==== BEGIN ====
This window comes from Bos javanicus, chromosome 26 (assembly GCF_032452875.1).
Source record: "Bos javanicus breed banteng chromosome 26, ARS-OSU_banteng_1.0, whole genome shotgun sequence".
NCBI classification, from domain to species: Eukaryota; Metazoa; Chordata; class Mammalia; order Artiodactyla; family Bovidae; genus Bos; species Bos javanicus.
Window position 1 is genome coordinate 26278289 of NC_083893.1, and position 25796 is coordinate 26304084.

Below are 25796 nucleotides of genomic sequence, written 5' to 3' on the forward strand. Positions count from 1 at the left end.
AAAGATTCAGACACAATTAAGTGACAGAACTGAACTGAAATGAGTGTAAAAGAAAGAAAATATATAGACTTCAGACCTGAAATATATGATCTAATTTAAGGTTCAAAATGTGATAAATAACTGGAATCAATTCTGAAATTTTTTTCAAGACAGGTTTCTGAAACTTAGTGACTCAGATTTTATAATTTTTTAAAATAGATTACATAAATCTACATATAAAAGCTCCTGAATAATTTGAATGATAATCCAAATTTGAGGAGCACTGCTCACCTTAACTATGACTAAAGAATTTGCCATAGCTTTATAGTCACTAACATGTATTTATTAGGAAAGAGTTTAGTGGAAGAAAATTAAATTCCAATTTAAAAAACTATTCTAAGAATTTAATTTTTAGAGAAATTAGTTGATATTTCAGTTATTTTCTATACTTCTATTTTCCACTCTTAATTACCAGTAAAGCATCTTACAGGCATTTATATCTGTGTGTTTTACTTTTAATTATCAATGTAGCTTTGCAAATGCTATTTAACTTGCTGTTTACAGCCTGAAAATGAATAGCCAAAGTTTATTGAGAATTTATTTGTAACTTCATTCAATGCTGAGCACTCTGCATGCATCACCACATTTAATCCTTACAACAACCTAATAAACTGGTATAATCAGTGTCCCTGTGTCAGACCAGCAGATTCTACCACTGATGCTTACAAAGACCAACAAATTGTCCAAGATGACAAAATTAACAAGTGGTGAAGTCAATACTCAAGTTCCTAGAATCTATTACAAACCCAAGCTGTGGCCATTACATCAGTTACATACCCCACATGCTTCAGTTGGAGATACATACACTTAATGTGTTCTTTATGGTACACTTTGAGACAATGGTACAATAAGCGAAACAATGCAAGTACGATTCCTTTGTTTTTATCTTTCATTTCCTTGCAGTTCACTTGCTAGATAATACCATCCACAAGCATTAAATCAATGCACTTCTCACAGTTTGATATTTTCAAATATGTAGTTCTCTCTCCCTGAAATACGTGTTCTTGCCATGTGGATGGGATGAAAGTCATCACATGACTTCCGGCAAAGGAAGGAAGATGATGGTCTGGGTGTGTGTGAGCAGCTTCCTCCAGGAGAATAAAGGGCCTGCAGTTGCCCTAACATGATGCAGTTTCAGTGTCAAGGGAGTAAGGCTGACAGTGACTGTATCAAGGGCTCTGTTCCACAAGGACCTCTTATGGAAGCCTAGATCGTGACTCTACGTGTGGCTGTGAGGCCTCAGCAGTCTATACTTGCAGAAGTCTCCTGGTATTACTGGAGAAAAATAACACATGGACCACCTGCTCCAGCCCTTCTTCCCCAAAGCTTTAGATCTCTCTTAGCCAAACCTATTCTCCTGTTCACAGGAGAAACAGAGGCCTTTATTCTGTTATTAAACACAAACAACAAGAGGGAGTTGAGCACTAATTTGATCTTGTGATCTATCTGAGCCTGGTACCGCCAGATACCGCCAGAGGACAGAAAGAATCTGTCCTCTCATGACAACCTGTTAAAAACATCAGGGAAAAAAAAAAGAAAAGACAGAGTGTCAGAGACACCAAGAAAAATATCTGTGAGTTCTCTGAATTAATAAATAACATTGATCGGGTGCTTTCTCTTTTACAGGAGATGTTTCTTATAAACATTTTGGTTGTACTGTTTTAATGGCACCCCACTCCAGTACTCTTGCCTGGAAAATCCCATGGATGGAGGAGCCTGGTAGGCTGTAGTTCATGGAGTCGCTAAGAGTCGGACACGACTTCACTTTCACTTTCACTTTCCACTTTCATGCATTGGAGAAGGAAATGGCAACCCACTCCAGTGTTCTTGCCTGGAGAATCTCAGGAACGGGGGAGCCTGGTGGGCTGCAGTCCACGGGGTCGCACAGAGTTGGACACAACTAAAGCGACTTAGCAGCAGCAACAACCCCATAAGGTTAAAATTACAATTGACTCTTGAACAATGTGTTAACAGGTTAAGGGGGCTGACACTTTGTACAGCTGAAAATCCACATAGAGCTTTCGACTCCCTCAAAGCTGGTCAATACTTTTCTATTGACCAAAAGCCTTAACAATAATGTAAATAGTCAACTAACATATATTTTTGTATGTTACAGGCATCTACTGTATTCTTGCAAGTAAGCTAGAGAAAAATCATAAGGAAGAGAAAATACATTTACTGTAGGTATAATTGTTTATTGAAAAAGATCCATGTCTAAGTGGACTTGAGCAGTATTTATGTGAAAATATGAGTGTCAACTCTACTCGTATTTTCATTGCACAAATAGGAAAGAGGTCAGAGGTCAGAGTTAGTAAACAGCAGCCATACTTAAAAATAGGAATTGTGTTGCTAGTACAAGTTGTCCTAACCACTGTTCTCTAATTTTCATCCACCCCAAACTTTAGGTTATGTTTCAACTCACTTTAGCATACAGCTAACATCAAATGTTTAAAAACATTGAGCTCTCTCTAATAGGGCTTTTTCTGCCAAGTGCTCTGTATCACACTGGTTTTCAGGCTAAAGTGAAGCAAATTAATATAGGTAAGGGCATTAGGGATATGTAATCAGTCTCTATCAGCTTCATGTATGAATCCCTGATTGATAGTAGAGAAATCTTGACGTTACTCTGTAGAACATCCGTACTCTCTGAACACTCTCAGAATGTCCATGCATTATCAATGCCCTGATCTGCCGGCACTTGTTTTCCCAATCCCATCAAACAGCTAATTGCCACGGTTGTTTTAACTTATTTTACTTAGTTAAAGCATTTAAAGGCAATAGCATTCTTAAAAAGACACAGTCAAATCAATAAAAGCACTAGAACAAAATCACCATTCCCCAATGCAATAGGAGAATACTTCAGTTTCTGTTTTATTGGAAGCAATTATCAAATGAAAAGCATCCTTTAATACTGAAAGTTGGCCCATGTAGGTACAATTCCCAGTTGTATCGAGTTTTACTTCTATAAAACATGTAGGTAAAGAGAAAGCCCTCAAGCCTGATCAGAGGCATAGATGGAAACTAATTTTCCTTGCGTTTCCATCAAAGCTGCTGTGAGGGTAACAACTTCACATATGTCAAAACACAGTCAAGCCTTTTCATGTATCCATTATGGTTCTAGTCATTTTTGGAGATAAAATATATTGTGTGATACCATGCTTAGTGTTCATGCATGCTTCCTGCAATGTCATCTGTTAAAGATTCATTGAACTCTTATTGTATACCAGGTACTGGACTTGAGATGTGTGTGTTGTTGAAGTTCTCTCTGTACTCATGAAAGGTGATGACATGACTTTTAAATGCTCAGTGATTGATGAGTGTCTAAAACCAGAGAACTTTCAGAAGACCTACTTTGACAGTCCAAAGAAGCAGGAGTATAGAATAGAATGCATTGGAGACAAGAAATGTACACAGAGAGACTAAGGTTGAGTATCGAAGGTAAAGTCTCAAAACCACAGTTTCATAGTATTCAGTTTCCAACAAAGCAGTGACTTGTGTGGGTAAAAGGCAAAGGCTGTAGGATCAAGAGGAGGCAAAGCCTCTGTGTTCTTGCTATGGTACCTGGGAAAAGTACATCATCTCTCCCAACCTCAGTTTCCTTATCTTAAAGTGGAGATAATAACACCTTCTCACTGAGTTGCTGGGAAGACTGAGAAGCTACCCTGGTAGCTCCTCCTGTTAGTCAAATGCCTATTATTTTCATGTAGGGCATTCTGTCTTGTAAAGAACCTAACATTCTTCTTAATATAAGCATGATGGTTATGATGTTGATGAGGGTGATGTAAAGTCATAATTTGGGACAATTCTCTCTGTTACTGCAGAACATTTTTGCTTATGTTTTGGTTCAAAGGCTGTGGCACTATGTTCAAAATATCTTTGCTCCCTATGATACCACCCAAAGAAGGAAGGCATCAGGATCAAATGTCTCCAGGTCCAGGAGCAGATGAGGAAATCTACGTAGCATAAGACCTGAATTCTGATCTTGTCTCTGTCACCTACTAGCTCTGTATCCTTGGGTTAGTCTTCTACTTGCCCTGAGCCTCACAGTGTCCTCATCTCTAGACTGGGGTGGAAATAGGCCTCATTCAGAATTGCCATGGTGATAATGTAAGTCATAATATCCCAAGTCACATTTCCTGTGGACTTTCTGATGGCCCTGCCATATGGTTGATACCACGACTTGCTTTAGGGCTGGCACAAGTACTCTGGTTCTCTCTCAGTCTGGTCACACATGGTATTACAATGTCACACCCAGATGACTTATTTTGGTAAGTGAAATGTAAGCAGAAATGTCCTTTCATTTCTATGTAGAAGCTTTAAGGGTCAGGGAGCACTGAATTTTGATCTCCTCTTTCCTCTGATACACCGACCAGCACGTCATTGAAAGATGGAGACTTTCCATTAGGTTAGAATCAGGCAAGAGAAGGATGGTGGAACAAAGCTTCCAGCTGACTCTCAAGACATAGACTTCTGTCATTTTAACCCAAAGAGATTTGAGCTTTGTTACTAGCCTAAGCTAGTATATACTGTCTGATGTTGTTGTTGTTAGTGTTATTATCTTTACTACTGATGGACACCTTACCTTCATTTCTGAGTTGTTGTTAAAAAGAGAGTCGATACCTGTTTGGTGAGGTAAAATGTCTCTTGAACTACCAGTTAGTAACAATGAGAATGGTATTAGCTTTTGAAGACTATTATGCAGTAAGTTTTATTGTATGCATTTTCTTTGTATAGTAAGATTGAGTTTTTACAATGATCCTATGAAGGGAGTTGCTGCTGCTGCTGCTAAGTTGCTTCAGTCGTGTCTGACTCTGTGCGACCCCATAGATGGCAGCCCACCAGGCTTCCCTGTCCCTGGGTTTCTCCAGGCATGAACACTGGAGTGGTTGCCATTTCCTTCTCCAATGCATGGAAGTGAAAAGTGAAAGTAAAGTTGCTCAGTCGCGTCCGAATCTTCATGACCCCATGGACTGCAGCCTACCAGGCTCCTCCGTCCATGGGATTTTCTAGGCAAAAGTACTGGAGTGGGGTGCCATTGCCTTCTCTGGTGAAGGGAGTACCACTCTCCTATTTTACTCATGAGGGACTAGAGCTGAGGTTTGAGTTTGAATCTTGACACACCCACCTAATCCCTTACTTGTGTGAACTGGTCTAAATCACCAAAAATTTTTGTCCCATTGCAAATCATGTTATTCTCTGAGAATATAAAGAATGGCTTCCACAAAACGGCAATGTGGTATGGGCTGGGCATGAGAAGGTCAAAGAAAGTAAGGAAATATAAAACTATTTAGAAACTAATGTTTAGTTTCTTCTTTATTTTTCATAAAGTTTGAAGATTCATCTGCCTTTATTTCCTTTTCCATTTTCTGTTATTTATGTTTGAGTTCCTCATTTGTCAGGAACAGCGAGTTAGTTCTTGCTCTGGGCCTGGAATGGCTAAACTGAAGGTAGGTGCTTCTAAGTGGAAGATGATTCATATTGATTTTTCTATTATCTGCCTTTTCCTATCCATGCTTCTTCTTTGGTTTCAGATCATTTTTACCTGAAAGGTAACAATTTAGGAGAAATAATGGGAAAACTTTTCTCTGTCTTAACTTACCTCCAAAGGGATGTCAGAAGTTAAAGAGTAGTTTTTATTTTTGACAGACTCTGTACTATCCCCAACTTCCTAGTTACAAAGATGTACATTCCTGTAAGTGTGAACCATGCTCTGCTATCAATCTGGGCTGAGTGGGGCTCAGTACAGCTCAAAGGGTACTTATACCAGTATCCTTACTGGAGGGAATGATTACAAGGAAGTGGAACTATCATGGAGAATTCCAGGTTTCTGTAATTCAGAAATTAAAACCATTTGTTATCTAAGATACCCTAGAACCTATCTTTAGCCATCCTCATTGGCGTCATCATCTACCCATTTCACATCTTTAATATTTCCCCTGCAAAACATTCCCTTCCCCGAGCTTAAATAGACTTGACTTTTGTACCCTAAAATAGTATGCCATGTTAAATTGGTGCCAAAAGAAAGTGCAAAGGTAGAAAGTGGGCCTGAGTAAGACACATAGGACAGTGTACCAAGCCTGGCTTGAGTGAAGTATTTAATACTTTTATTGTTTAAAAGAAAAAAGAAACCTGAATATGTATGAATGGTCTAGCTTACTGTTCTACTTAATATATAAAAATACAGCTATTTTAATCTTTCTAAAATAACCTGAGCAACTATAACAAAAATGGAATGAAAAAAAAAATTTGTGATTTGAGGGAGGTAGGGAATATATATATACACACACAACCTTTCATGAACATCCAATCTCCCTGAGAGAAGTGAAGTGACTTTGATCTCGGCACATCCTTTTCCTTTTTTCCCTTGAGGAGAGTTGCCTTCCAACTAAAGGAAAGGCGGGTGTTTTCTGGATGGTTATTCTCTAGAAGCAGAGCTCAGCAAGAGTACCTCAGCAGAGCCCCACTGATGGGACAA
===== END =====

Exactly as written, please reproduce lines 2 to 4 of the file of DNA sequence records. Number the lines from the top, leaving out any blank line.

Source record: "Bos javanicus breed banteng chromosome 26, ARS-OSU_banteng_1.0, whole genome shotgun sequence".
NCBI classification, from domain to species: Eukaryota; Metazoa; Chordata; class Mammalia; order Artiodactyla; family Bovidae; genus Bos; species Bos javanicus.
Window position 1 is genome coordinate 26278289 of NC_083893.1, and position 25796 is coordinate 26304084.